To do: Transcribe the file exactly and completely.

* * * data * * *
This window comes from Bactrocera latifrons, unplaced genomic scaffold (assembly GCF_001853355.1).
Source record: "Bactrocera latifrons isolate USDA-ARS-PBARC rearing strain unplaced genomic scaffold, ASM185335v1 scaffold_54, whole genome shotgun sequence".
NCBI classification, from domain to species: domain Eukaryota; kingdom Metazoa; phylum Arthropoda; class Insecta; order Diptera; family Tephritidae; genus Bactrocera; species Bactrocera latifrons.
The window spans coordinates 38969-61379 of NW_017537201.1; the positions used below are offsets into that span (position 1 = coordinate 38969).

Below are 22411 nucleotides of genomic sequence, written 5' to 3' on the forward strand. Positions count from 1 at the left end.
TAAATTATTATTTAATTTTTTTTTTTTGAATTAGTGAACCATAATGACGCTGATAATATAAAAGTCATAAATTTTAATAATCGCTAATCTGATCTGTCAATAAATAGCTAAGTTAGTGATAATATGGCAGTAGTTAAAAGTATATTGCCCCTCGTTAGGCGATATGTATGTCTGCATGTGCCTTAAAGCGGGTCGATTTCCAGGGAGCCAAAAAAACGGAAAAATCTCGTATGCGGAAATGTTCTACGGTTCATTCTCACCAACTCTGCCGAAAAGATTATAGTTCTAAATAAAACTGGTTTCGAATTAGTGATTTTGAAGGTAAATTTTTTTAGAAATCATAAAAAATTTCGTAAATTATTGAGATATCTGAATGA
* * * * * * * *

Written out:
This window comes from Bactrocera latifrons, unplaced genomic scaffold (assembly GCF_001853355.1).
Source record: "Bactrocera latifrons isolate USDA-ARS-PBARC rearing strain unplaced genomic scaffold, ASM185335v1 scaffold_54, whole genome shotgun sequence".
NCBI classification, from domain to species: domain Eukaryota; kingdom Metazoa; phylum Arthropoda; class Insecta; order Diptera; family Tephritidae; genus Bactrocera; species Bactrocera latifrons.
The window spans coordinates 38969-61379 of NW_017537201.1; the positions used below are offsets into that span (position 1 = coordinate 38969).

Below are 22411 nucleotides of genomic sequence, written 5' to 3' on the forward strand. Positions count from 1 at the left end.
TAAATTATTATTTAATTTTTTTTTTTTGAATTAGTGAACCATAATGACGCTGATAATATAAAAGTCATAAATTTTAATAATCGCTAATCTGATCTGTCAATAAATAGCTAAGTTAGTGATAATATGGCAGTAGTTAAAAGTATATTGCCCCTCGTTAGGCGATATGTATGTCTGCATGTGCCTTAAAGCGGGTCGATTTCCAGGGAGCCAAAAAAACGGAAAAATCTCGTATGCGGAAATGTTCTACGGTTCATTCTCACCAACTCTGCCGAAAAGATTATAGTTCTAAATAAAACTGGTTTCGAATTAGTGATTTTGAAGGTAAATTTTTTTAGAAATCATAAAAAATTTCGTAAATTATTGAGATATCTGAATGA